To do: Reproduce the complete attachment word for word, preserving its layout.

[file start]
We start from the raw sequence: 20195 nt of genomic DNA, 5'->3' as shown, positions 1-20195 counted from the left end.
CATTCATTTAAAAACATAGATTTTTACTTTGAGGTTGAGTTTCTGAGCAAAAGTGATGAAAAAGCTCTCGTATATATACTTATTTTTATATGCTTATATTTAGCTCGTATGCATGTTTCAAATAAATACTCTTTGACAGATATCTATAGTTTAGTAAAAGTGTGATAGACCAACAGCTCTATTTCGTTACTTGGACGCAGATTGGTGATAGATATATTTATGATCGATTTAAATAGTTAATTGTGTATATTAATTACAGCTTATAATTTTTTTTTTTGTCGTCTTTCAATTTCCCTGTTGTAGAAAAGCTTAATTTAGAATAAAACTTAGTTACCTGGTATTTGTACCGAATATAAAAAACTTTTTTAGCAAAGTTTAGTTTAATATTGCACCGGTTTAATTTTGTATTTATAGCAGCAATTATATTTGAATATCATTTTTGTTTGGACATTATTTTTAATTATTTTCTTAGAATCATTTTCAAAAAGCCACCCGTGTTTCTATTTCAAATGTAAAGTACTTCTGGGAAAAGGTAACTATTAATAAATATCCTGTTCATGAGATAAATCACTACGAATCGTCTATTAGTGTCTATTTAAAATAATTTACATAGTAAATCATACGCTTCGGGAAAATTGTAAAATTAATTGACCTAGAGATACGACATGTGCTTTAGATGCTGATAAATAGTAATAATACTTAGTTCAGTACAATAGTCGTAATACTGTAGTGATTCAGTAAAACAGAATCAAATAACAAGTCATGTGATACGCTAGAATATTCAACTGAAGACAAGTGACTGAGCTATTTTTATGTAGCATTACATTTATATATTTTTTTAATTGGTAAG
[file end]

We start from the raw sequence: 20195 nt of genomic DNA, 5'->3' as shown, positions 1-20195 counted from the left end.
CATTCATTTAAAAACATAGATTTTTACTTTGAGGTTGAGTTTCTGAGCAAAAGTGATGAAAAAGCTCTCGTATATATACTTATTTTTATATGCTTATATTTAGCTCGTATGCATGTTTCAAATAAATACTCTTTGACAGATATCTATAGTTTAGTAAAAGTGTGATAGACCAACAGCTCTATTTCGTTACTTGGACGCAGATTGGTGATAGATATATTTATGATCGATTTAAATAGTTAATTGTGTATATTAATTACAGCTTATAATTTTTTTTTTTGTCGTCTTTCAATTTCCCTGTTGTAGAAAAGCTTAATTTAGAATAAAACTTAGTTACCTGGTATTTGTACCGAATATAAAAAACTTTTTTAGCAAAGTTTAGTTTAATATTGCACCGGTTTAATTTTGTATTTATAGCAGCAATTATATTTGAATATCATTTTTGTTTGGACATTATTTTTAATTATTTTCTTAGAATCATTTTCAAAAAGCCACCCGTGTTTCTATTTCAAATGTAAAGTACTTCTGGGAAAAGGTAACTATTAATAAATATCCTGTTCATGAGATAAATCACTACGAATCGTCTATTAGTGTCTATTTAAAATAATTTACATAGTAAATCATACGCTTCGGGAAAATTGTAAAATTAATTGACCTAGAGATACGACATGTGCTTTAGATGCTGATAAATAGTAATAATACTTAGTTCAGTACAATAGTCGTAATACTGTAGTGATTCAGTAAAACAGAATCAAATAACAAGTCATGTGATACGCTAGAATATTCAACTGAAGACAAGTGACTGAGCTATTTTTATGTAGCATTACATTTATATATTTTTTTAATTGGTAAG